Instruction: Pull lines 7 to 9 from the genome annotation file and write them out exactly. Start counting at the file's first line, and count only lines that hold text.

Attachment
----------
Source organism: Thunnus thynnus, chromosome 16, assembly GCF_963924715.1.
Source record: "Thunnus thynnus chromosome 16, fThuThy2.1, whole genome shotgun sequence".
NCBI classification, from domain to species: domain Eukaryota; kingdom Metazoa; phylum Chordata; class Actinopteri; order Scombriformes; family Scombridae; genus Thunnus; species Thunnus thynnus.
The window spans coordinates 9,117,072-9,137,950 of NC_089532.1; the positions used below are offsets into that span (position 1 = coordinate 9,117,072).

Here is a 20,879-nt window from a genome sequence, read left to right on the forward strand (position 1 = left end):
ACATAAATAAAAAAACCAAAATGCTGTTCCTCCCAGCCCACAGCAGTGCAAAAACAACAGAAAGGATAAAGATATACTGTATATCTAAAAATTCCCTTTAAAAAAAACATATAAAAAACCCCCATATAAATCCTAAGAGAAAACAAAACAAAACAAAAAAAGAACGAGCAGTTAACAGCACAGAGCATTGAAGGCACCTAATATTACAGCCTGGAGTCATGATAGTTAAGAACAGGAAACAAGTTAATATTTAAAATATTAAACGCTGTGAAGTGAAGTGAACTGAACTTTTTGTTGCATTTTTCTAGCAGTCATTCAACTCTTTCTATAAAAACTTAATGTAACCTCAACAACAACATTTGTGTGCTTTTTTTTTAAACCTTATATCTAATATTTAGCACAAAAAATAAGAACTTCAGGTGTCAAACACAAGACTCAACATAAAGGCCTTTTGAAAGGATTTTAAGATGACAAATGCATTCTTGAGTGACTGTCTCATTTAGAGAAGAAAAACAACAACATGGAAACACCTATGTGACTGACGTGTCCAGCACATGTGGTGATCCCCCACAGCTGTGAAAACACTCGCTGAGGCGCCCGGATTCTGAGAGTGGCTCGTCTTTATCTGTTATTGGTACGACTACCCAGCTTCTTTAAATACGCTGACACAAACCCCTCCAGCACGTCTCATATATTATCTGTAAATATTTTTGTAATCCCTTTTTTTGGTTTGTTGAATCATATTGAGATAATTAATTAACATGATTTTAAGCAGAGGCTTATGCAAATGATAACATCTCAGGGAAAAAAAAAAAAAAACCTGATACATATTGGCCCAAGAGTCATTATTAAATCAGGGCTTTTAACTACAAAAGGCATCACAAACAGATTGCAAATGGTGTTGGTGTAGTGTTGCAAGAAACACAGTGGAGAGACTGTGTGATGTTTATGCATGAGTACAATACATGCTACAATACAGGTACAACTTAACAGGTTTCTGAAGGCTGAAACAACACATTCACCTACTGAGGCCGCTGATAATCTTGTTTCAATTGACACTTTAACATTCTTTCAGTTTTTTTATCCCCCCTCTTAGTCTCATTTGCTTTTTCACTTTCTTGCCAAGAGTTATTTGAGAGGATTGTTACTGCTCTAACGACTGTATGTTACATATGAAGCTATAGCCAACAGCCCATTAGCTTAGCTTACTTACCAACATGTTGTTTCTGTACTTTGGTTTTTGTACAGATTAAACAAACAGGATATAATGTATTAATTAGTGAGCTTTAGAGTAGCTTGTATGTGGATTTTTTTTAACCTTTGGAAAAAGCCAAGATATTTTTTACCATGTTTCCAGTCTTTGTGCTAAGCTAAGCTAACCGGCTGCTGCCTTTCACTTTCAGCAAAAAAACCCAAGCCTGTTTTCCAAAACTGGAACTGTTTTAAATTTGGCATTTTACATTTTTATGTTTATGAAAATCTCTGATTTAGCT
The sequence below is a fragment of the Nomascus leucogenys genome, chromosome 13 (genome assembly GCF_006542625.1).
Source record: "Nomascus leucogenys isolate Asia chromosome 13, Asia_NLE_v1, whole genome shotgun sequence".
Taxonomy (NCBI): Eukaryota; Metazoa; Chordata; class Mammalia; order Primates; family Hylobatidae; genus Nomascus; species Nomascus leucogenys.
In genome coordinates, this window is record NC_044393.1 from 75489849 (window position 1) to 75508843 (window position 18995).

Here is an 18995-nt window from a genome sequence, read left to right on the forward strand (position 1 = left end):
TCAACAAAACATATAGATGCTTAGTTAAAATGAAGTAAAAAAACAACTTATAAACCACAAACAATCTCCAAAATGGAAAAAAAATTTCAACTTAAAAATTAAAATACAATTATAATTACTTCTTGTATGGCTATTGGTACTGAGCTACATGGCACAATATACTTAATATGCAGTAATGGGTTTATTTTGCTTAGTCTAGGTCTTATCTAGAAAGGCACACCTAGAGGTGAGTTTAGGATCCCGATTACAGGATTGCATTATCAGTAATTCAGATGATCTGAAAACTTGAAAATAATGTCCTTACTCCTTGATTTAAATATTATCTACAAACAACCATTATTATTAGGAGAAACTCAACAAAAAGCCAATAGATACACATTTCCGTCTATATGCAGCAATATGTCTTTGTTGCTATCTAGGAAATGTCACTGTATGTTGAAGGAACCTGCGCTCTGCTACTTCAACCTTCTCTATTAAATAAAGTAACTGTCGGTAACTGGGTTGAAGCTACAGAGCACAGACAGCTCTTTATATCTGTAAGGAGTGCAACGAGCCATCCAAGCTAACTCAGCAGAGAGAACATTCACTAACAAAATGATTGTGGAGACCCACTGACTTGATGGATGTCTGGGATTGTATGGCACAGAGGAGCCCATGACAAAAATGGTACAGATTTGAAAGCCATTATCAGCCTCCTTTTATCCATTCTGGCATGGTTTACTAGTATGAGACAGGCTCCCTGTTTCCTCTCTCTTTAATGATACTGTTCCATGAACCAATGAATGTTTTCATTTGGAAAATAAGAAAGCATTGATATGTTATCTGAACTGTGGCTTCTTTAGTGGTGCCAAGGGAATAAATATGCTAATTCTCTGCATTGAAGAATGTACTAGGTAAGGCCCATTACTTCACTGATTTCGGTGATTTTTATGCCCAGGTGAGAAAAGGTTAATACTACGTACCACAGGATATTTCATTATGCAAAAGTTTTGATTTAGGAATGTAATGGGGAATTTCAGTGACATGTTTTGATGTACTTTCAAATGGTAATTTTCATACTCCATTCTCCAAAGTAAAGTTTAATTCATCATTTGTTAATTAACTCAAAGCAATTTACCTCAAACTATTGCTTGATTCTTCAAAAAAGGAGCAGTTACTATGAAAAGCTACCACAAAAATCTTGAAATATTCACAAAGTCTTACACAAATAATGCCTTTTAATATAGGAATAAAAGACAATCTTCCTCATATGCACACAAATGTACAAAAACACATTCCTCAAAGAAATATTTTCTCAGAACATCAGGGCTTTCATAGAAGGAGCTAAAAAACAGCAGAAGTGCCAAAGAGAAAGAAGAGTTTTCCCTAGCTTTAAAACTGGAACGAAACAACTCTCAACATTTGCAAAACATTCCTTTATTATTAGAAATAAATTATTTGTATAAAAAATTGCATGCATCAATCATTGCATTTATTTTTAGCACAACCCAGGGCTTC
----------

The sequence below is a fragment of the Nomascus leucogenys genome, chromosome 13 (genome assembly GCF_006542625.1).
Source record: "Nomascus leucogenys isolate Asia chromosome 13, Asia_NLE_v1, whole genome shotgun sequence".
Taxonomy (NCBI): Eukaryota; Metazoa; Chordata; class Mammalia; order Primates; family Hylobatidae; genus Nomascus; species Nomascus leucogenys.